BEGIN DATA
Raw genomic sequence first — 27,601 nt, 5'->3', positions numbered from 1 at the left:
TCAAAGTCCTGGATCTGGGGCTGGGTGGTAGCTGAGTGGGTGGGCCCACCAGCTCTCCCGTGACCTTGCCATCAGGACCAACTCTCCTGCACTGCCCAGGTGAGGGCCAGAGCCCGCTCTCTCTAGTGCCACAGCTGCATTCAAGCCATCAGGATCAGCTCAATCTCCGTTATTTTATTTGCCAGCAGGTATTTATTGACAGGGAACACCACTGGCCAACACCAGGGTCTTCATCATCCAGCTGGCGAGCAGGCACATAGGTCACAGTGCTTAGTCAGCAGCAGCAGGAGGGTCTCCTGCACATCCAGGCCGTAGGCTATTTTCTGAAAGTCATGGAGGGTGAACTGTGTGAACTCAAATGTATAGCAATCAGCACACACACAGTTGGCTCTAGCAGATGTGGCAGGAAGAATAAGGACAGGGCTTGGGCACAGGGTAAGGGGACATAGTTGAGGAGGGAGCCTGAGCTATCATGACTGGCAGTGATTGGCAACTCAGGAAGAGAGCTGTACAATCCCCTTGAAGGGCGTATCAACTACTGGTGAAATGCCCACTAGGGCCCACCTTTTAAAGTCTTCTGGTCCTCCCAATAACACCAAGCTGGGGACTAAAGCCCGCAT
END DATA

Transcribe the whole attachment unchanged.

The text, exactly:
Raw genomic sequence first — 27,601 nt, 5'->3', positions numbered from 1 at the left:
TCAAAGTCCTGGATCTGGGGCTGGGTGGTAGCTGAGTGGGTGGGCCCACCAGCTCTCCCGTGACCTTGCCATCAGGACCAACTCTCCTGCACTGCCCAGGTGAGGGCCAGAGCCCGCTCTCTCTAGTGCCACAGCTGCATTCAAGCCATCAGGATCAGCTCAATCTCCGTTATTTTATTTGCCAGCAGGTATTTATTGACAGGGAACACCACTGGCCAACACCAGGGTCTTCATCATCCAGCTGGCGAGCAGGCACATAGGTCACAGTGCTTAGTCAGCAGCAGCAGGAGGGTCTCCTGCACATCCAGGCCGTAGGCTATTTTCTGAAAGTCATGGAGGGTGAACTGTGTGAACTCAAATGTATAGCAATCAGCACACACACAGTTGGCTCTAGCAGATGTGGCAGGAAGAATAAGGACAGGGCTTGGGCACAGGGTAAGGGGACATAGTTGAGGAGGGAGCCTGAGCTATCATGACTGGCAGTGATTGGCAACTCAGGAAGAGAGCTGTACAATCCCCTTGAAGGGCGTATCAACTACTGGTGAAATGCCCACTAGGGCCCACCTTTTAAAGTCTTCTGGTCCTCCCAATAACACCAAGCTGGGGACTAAAGCCCGCAT